Krissa Secrist says it's both exciting and nervewracking, watching her 10-year-old son Matthew tackle the football field for the first time this fall.
"It's scary," said Secrist. "It's very scary because their brains are developing, and it could really impact their future."
Secrist says what's less scary is knowing a new legislation is one step closer to being approved by Gov. Rick Snyder. It's designed to protect athletes from long-term effects after head injury.
The Senate passed measures requiring the Michigan Department of Community Health to develop educational materials and training for athletes, parents and coaches on concussion-related injuries and treatments. The materials would identify the nature and risk of concussions and criteria for removing athletes from activity when they're suspected of having a concussion. During a youth football tournament at the Superior Dome in Marquette last weekend, there were two concussions. The players were taken off the field. If the legislation passes, these athletes won't return to play until evaluated and cleared by a physician.
Some doctors say the Upper Peninsula may be one step ahead.
"We've been working on all three of those things in Marquette for many years, and we have a baseline testing program and education program, and we do it at a variety of schools," said Dr. J. Bryan Dixon, a physician with Marquette General Health System.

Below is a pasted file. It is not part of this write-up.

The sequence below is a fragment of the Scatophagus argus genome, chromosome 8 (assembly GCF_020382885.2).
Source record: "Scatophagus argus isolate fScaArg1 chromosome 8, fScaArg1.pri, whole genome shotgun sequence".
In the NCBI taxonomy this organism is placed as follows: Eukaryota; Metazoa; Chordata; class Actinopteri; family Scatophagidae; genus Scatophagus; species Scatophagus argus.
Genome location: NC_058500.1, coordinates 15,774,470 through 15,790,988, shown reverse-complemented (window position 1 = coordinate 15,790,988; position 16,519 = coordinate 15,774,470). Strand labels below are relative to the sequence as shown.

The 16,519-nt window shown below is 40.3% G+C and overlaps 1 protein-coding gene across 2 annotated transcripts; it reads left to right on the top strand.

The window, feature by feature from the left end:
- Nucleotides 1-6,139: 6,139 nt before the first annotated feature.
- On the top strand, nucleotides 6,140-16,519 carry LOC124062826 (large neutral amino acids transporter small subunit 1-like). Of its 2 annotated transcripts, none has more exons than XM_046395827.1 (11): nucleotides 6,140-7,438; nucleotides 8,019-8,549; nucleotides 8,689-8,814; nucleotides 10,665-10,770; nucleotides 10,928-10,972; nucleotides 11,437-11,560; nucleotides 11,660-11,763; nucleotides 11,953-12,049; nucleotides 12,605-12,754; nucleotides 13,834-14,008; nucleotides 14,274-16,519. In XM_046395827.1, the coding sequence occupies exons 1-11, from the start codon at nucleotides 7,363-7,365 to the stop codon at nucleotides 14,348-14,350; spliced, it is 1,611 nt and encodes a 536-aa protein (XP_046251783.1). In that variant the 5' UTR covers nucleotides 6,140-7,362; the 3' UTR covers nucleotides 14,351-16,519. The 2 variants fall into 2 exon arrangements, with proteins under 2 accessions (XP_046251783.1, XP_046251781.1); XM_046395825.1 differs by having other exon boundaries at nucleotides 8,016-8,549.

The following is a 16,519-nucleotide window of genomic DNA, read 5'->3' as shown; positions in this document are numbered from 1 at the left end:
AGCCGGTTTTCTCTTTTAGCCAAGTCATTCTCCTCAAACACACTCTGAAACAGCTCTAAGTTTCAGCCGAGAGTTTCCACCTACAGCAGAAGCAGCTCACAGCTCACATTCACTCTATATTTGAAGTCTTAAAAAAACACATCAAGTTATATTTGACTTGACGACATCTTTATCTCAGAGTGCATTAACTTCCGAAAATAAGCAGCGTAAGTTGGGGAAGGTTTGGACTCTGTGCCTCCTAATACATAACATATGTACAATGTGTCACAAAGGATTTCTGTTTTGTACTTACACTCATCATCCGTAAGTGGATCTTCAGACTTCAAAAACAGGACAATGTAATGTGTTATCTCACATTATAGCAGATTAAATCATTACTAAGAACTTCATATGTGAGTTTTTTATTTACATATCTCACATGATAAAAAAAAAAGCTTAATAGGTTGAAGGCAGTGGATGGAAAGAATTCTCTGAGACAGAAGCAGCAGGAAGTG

As a coach for Kingsford youth football, John Jamar says teaching the athletes proper technique early on is just as important.
"We teach form tackling first, where we're looking, fitting, wrapping, lifting, pulling our heads, keeping your eyes open, looking at our target, making sure that kids have their heads in the right position," said Jamar.
Number 64's mom says protection starts by thinking with your head and then using your helmet.
"There could be some injury, but you know, the helmets are made very, very well, and I think that they protect them pretty well," Secrist said.
More than half the states have enacted some anti-concussion legislation, and about a dozen more have proposals pending. The measure passed the House and now heads to Gov. Rick Snyder's desk.